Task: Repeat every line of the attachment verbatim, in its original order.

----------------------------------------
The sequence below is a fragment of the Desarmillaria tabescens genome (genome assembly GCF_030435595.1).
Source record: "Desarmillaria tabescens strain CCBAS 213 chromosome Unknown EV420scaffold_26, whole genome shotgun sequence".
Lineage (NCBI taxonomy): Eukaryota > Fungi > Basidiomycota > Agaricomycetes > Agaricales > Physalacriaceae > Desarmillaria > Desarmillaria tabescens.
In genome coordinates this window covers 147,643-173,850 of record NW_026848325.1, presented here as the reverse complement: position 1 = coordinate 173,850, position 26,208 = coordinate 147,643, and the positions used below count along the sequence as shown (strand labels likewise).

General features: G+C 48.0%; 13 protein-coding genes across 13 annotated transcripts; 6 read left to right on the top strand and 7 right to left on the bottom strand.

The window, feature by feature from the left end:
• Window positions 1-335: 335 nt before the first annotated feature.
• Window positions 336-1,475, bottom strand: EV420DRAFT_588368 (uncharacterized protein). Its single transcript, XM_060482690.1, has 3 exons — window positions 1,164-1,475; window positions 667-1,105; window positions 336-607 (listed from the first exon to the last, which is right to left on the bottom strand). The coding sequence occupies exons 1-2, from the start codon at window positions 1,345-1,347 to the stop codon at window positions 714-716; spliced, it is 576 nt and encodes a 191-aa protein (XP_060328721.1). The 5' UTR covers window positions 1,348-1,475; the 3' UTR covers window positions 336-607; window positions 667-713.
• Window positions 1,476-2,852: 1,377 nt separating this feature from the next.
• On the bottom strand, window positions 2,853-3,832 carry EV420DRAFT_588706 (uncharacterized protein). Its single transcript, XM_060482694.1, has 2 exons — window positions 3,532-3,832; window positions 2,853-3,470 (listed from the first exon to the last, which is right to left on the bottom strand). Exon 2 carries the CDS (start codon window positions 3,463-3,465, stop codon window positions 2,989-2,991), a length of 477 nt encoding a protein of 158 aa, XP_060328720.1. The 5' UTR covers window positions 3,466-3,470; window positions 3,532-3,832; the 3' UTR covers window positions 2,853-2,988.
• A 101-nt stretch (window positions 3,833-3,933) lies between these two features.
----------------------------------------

The sequence below is a fragment of the Desarmillaria tabescens genome (genome assembly GCF_030435595.1).
Source record: "Desarmillaria tabescens strain CCBAS 213 chromosome Unknown EV420scaffold_26, whole genome shotgun sequence".
Lineage (NCBI taxonomy): Eukaryota > Fungi > Basidiomycota > Agaricomycetes > Agaricales > Physalacriaceae > Desarmillaria > Desarmillaria tabescens.
In genome coordinates this window covers 147,643-173,850 of record NW_026848325.1, presented here as the reverse complement: position 1 = coordinate 173,850, position 26,208 = coordinate 147,643, and the positions used below count along the sequence as shown (strand labels likewise).

General features: G+C 48.0%; 13 protein-coding genes across 13 annotated transcripts; 6 read left to right on the top strand and 7 right to left on the bottom strand.

The window, feature by feature from the left end:
• Window positions 1-335: 335 nt before the first annotated feature.
• Window positions 336-1,475, bottom strand: EV420DRAFT_588368 (uncharacterized protein). Its single transcript, XM_060482690.1, has 3 exons — window positions 1,164-1,475; window positions 667-1,105; window positions 336-607 (listed from the first exon to the last, which is right to left on the bottom strand). The coding sequence occupies exons 1-2, from the start codon at window positions 1,345-1,347 to the stop codon at window positions 714-716; spliced, it is 576 nt and encodes a 191-aa protein (XP_060328721.1). The 5' UTR covers window positions 1,348-1,475; the 3' UTR covers window positions 336-607; window positions 667-713.
• Window positions 1,476-2,852: 1,377 nt separating this feature from the next.
• On the bottom strand, window positions 2,853-3,832 carry EV420DRAFT_588706 (uncharacterized protein). Its single transcript, XM_060482694.1, has 2 exons — window positions 3,532-3,832; window positions 2,853-3,470 (listed from the first exon to the last, which is right to left on the bottom strand). Exon 2 carries the CDS (start codon window positions 3,463-3,465, stop codon window positions 2,989-2,991), a length of 477 nt encoding a protein of 158 aa, XP_060328720.1. The 5' UTR covers window positions 3,466-3,470; window positions 3,532-3,832; the 3' UTR covers window positions 2,853-2,988.
• A 101-nt stretch (window positions 3,833-3,933) lies between these two features.